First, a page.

Farming has never been easy the past 8,000 years. Workers are the current challenge in the wine world.
Vineyard work requires specialized skills. Not everyone is willing or has the expertise to do it. For years a cadre of competent crews followed the seasons to provide producers the person power needed to tend and harvest vineyards. COVID and xenophobia conspired in recent years to mess that up.
Philip Gregan, CEO of New Zealand’s national organization for the wine and grape industry: “Each year, the wine industry draws on a substantial seasonal workforce to supplement our permanent workforce, and these skilled seasonal workers play a vital role in enabling the industry to meet the critical seasonal work peaks.”
The same is true in the U.S. Irrational fears about foreigners and panic about pandemics put vineyard workers in short supply the past two years. It doesn’t matter if your vineyard enjoyed a perfect season if you do not have the personnel with the skill and brawn to harvest the bounty. With grapes, your window of opportunity is measured in hours, not weeks.
Grape growers responded in two ways. First, mechanization. If you can’t find a person to do the job, invent a machine to do it. Harvesting machines improve each year, but they will never be as good as a fourth-generation vineyard worker. You have to make up for shortcomings on the sorting table — and then you are back to the labor shortage conundrum.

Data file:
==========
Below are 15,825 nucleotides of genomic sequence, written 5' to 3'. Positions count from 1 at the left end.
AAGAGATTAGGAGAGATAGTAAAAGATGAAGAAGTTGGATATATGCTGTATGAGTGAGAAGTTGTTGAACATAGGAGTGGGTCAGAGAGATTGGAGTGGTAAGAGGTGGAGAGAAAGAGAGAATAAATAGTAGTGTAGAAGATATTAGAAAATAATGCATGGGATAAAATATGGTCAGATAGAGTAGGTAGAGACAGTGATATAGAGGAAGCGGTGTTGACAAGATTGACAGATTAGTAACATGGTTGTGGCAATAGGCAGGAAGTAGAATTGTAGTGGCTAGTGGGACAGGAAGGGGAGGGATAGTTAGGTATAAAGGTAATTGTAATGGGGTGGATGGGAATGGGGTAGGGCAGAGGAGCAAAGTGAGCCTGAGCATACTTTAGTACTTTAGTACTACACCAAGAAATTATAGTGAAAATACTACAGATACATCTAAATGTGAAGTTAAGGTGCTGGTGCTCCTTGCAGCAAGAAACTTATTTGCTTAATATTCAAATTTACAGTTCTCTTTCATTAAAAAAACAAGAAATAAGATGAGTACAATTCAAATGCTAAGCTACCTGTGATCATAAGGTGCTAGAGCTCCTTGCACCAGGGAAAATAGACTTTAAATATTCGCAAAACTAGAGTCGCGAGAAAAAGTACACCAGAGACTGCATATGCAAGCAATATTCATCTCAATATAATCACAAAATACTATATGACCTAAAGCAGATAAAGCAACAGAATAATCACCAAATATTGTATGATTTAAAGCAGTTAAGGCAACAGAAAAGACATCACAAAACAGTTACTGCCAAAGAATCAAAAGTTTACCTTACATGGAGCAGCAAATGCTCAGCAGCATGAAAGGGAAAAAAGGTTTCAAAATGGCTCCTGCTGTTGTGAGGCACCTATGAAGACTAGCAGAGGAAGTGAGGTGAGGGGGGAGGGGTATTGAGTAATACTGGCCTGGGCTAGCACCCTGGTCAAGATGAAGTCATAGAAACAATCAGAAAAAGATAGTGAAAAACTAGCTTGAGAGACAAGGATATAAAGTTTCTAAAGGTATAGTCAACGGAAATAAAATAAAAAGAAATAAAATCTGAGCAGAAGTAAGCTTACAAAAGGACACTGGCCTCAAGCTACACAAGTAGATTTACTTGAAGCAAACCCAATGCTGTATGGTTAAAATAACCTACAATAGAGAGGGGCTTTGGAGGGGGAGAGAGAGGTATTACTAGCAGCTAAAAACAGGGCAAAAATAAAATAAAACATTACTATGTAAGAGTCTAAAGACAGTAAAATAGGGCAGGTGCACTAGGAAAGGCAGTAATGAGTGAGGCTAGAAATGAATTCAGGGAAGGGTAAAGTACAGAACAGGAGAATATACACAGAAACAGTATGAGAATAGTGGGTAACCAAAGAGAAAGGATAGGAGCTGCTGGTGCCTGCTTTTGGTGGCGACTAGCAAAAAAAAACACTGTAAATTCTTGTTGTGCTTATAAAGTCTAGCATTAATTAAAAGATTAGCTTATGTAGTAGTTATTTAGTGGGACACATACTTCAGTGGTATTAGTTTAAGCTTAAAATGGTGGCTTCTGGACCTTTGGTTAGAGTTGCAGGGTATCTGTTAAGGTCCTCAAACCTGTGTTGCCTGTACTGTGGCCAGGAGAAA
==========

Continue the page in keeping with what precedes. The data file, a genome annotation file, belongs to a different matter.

The second solution is to increase the number of permanent employees and provide them with wages and benefits they deserve. This is a trend throughout the wine world. Chile and New Zealand happen to be leaders in the effort. Will it increase the price of wine? Perhaps, but exploiting workers does not work well when there are no workers to exploit.
Quality wine is an artisanal enterprise. The people who prune vines in winter, refine leaf canopy in summer, and deftly discern which bunch to harvest in the cool morning mist right now and which ones to let hang for another 24 hours are as worthy of as much respect and compensation as the preening computer programmer who eventually will enjoy the expertly tended fruit of the vine and the work of the worker’s skilled hands.
Last round: I want to go on a diet, but there is too much on my plate right now. And in my wine glass, too, for that matter.
Email: firstname.lastname@example.org. Newsletter: gusclemens.substack.com. Website: gusclemensonwine.com. Facebook: Gus Clemens on Wine. Twitter: @gusclemens.
This article originally appeared on Abilene Reporter-News: Gus Clemens: Winemaking labor supply running dry